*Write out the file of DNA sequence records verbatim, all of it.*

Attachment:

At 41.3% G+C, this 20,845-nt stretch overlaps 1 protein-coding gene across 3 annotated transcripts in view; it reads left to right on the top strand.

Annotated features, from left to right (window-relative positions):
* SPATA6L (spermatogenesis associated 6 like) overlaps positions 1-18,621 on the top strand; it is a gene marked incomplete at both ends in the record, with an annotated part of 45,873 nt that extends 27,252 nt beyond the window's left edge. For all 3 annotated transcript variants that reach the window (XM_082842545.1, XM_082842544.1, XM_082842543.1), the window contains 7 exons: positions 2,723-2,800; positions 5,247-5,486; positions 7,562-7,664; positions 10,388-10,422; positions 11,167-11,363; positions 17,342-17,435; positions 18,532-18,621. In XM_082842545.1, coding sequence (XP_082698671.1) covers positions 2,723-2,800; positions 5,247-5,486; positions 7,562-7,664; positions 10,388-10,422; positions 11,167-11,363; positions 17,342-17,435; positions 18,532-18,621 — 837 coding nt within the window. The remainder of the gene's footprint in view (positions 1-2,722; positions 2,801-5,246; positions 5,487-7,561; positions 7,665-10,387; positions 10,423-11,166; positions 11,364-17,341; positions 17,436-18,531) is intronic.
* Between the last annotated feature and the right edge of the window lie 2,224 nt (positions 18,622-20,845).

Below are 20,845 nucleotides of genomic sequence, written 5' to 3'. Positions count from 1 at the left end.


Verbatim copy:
At 41.3% G+C, this 20,845-nt stretch overlaps 1 protein-coding gene across 3 annotated transcripts in view; it reads left to right on the top strand.

Annotated features, from left to right (window-relative positions):
* SPATA6L (spermatogenesis associated 6 like) overlaps positions 1-18,621 on the top strand; it is a gene marked incomplete at both ends in the record, with an annotated part of 45,873 nt that extends 27,252 nt beyond the window's left edge. For all 3 annotated transcript variants that reach the window (XM_082842545.1, XM_082842544.1, XM_082842543.1), the window contains 7 exons: positions 2,723-2,800; positions 5,247-5,486; positions 7,562-7,664; positions 10,388-10,422; positions 11,167-11,363; positions 17,342-17,435; positions 18,532-18,621. In XM_082842545.1, coding sequence (XP_082698671.1) covers positions 2,723-2,800; positions 5,247-5,486; positions 7,562-7,664; positions 10,388-10,422; positions 11,167-11,363; positions 17,342-17,435; positions 18,532-18,621 — 837 coding nt within the window. The remainder of the gene's footprint in view (positions 1-2,722; positions 2,801-5,246; positions 5,487-7,561; positions 7,665-10,387; positions 10,423-11,166; positions 11,364-17,341; positions 17,436-18,531) is intronic.
* Between the last annotated feature and the right edge of the window lie 2,224 nt (positions 18,622-20,845).

Below are 20,845 nucleotides of genomic sequence, written 5' to 3'. Positions count from 1 at the left end.